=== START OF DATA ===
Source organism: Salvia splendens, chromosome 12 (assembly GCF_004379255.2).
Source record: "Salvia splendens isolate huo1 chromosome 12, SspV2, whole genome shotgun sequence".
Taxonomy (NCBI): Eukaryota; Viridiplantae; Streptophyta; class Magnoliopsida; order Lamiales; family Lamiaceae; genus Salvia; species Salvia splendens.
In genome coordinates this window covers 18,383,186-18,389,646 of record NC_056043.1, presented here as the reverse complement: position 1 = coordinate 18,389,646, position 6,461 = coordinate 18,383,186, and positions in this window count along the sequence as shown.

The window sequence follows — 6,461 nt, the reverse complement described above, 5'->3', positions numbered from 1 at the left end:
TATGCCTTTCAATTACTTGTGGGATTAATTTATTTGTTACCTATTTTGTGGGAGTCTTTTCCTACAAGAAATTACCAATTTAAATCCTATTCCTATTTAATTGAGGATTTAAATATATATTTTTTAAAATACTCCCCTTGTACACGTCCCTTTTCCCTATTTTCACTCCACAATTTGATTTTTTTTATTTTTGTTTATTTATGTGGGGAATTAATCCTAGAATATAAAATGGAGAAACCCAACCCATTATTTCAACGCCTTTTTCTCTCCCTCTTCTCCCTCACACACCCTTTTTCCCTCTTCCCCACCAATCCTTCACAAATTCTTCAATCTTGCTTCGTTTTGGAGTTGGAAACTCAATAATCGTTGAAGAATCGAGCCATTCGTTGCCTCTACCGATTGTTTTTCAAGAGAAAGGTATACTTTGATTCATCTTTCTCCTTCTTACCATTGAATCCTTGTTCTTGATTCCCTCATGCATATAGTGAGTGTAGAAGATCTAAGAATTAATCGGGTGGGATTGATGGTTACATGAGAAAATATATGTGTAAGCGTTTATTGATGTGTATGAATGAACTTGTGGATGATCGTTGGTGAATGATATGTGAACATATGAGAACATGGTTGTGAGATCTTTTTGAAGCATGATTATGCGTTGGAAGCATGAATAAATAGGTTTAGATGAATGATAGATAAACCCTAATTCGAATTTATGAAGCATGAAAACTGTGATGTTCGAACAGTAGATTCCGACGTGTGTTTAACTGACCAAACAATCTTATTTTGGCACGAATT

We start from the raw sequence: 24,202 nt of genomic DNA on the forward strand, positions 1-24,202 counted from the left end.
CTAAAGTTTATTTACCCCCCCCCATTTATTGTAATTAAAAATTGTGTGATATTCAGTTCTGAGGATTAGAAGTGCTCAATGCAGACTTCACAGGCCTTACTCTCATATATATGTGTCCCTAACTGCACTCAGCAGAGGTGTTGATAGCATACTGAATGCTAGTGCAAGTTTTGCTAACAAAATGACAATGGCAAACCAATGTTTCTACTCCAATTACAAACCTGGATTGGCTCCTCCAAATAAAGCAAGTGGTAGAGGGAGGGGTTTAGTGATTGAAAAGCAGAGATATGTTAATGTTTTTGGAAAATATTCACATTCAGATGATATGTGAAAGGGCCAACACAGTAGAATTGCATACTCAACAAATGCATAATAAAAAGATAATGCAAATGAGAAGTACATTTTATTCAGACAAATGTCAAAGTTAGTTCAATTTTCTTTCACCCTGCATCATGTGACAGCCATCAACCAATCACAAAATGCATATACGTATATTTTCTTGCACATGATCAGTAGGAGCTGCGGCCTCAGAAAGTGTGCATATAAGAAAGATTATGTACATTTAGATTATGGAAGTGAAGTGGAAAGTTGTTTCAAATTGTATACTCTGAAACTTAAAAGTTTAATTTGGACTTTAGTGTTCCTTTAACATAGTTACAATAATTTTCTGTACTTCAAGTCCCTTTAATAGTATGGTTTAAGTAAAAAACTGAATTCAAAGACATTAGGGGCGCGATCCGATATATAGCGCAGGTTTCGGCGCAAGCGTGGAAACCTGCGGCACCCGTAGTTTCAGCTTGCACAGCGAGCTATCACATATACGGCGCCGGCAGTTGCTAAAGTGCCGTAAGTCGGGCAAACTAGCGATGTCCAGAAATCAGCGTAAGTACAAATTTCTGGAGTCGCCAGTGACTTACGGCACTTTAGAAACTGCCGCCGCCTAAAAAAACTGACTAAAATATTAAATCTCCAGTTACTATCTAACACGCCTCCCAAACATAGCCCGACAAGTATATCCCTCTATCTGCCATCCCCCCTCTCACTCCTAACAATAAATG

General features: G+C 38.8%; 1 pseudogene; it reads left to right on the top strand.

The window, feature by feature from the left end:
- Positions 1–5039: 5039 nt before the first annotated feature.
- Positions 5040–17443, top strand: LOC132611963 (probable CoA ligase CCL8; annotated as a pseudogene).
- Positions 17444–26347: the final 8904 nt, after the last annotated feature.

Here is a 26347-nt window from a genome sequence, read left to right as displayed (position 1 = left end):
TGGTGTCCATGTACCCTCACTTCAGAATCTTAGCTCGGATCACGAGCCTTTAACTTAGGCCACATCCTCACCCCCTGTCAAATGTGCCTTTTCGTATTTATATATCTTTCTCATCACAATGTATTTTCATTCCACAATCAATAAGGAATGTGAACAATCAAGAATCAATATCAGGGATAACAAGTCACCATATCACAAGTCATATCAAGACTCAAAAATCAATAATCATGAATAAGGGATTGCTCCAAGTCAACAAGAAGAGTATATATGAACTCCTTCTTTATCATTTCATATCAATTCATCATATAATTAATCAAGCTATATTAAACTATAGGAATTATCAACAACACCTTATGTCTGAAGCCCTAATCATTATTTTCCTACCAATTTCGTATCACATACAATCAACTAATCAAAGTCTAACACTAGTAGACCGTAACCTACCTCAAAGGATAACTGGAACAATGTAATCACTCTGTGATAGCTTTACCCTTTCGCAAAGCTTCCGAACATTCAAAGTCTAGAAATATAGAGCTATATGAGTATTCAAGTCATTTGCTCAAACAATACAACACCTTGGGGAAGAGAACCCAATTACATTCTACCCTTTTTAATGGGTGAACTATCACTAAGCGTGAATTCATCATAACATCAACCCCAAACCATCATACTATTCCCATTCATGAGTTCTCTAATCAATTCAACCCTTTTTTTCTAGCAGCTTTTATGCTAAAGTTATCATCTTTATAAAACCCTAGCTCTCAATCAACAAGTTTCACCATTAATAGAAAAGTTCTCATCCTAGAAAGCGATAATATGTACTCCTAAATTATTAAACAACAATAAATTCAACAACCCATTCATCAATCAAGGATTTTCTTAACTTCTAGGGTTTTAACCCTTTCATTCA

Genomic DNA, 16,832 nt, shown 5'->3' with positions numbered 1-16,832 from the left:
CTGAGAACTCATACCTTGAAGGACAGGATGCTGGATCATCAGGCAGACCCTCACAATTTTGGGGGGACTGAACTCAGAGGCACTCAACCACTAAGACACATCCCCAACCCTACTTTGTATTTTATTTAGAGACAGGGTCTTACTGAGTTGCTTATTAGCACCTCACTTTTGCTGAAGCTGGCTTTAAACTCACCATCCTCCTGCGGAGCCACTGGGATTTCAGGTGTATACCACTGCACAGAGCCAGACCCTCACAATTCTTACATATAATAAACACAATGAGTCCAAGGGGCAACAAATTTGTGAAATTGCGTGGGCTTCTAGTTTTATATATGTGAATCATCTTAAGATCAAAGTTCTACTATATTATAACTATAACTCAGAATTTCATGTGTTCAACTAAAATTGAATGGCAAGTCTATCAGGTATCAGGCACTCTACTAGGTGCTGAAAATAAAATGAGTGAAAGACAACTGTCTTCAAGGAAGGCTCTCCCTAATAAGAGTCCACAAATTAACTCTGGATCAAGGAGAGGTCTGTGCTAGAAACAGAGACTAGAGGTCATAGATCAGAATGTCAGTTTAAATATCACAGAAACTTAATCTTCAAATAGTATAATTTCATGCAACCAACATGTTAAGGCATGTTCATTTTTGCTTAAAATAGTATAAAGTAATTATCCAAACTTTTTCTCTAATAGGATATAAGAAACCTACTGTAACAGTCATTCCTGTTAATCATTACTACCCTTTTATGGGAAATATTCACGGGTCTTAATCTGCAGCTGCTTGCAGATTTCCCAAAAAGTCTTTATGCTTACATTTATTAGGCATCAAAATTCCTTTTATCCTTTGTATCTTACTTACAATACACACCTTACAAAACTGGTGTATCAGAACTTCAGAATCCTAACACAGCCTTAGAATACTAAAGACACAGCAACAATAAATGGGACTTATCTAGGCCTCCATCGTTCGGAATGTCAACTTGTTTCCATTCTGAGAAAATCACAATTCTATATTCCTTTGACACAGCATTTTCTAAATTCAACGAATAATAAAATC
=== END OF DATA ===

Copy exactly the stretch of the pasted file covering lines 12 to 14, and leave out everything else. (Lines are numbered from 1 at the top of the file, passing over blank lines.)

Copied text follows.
- Positions 5040–17443, top strand: LOC132611963 (probable CoA ligase CCL8; annotated as a pseudogene).
- Positions 17444–26347: the final 8904 nt, after the last annotated feature.

Here is a 26347-nt window from a genome sequence, read left to right as displayed (position 1 = left end):